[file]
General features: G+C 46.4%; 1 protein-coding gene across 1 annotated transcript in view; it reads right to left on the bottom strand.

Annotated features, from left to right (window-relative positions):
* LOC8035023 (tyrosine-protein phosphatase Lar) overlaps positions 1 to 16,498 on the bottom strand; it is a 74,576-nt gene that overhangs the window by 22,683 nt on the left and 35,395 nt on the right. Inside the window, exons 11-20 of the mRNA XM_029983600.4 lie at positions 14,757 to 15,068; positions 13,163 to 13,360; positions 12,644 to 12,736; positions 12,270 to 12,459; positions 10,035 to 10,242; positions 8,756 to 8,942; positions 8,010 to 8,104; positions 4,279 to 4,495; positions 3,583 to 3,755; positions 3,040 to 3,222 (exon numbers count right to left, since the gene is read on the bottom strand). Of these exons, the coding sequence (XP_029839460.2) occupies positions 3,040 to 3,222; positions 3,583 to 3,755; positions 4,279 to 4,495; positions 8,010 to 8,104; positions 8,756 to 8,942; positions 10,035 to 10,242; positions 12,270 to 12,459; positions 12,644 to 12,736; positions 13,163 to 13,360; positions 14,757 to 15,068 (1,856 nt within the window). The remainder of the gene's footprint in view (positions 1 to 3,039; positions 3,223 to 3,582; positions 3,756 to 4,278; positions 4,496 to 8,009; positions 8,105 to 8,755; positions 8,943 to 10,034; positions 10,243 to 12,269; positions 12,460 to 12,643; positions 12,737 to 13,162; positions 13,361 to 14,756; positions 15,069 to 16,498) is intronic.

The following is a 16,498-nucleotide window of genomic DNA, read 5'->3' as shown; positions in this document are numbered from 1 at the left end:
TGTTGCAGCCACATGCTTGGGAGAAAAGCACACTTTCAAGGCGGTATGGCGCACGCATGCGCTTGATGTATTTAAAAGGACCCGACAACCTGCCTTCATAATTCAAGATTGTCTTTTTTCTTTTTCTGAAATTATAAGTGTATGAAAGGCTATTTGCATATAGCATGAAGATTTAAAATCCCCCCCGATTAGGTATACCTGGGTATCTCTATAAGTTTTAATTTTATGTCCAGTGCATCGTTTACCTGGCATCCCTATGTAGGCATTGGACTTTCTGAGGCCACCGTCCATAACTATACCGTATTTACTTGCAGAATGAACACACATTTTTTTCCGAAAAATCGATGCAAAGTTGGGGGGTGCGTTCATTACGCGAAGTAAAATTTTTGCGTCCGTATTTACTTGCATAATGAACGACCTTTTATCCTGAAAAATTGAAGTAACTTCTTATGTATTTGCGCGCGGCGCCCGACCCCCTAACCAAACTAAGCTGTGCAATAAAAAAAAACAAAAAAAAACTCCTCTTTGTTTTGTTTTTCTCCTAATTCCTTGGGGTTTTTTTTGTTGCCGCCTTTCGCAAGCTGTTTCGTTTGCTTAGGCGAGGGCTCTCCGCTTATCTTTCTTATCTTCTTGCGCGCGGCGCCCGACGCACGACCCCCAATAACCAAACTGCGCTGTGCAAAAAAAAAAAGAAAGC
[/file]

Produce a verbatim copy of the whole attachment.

General features: G+C 46.4%; 1 protein-coding gene across 1 annotated transcript in view; it reads right to left on the bottom strand.

Annotated features, from left to right (window-relative positions):
* LOC8035023 (tyrosine-protein phosphatase Lar) overlaps positions 1 to 16,498 on the bottom strand; it is a 74,576-nt gene that overhangs the window by 22,683 nt on the left and 35,395 nt on the right. Inside the window, exons 11-20 of the mRNA XM_029983600.4 lie at positions 14,757 to 15,068; positions 13,163 to 13,360; positions 12,644 to 12,736; positions 12,270 to 12,459; positions 10,035 to 10,242; positions 8,756 to 8,942; positions 8,010 to 8,104; positions 4,279 to 4,495; positions 3,583 to 3,755; positions 3,040 to 3,222 (exon numbers count right to left, since the gene is read on the bottom strand). Of these exons, the coding sequence (XP_029839460.2) occupies positions 3,040 to 3,222; positions 3,583 to 3,755; positions 4,279 to 4,495; positions 8,010 to 8,104; positions 8,756 to 8,942; positions 10,035 to 10,242; positions 12,270 to 12,459; positions 12,644 to 12,736; positions 13,163 to 13,360; positions 14,757 to 15,068 (1,856 nt within the window). The remainder of the gene's footprint in view (positions 1 to 3,039; positions 3,223 to 3,582; positions 3,756 to 4,278; positions 4,496 to 8,009; positions 8,105 to 8,755; positions 8,943 to 10,034; positions 10,243 to 12,269; positions 12,460 to 12,643; positions 12,737 to 13,162; positions 13,361 to 14,756; positions 15,069 to 16,498) is intronic.

The following is a 16,498-nucleotide window of genomic DNA, read 5'->3' as shown; positions in this document are numbered from 1 at the left end:
TGTTGCAGCCACATGCTTGGGAGAAAAGCACACTTTCAAGGCGGTATGGCGCACGCATGCGCTTGATGTATTTAAAAGGACCCGACAACCTGCCTTCATAATTCAAGATTGTCTTTTTTCTTTTTCTGAAATTATAAGTGTATGAAAGGCTATTTGCATATAGCATGAAGATTTAAAATCCCCCCCGATTAGGTATACCTGGGTATCTCTATAAGTTTTAATTTTATGTCCAGTGCATCGTTTACCTGGCATCCCTATGTAGGCATTGGACTTTCTGAGGCCACCGTCCATAACTATACCGTATTTACTTGCAGAATGAACACACATTTTTTTCCGAAAAATCGATGCAAAGTTGGGGGGTGCGTTCATTACGCGAAGTAAAATTTTTGCGTCCGTATTTACTTGCATAATGAACGACCTTTTATCCTGAAAAATTGAAGTAACTTCTTATGTATTTGCGCGCGGCGCCCGACCCCCTAACCAAACTAAGCTGTGCAATAAAAAAAAACAAAAAAAAACTCCTCTTTGTTTTGTTTTTCTCCTAATTCCTTGGGGTTTTTTTTGTTGCCGCCTTTCGCAAGCTGTTTCGTTTGCTTAGGCGAGGGCTCTCCGCTTATCTTTCTTATCTTCTTGCGCGCGGCGCCCGACGCACGACCCCCAATAACCAAACTGCGCTGTGCAAAAAAAAAAAGAAAGC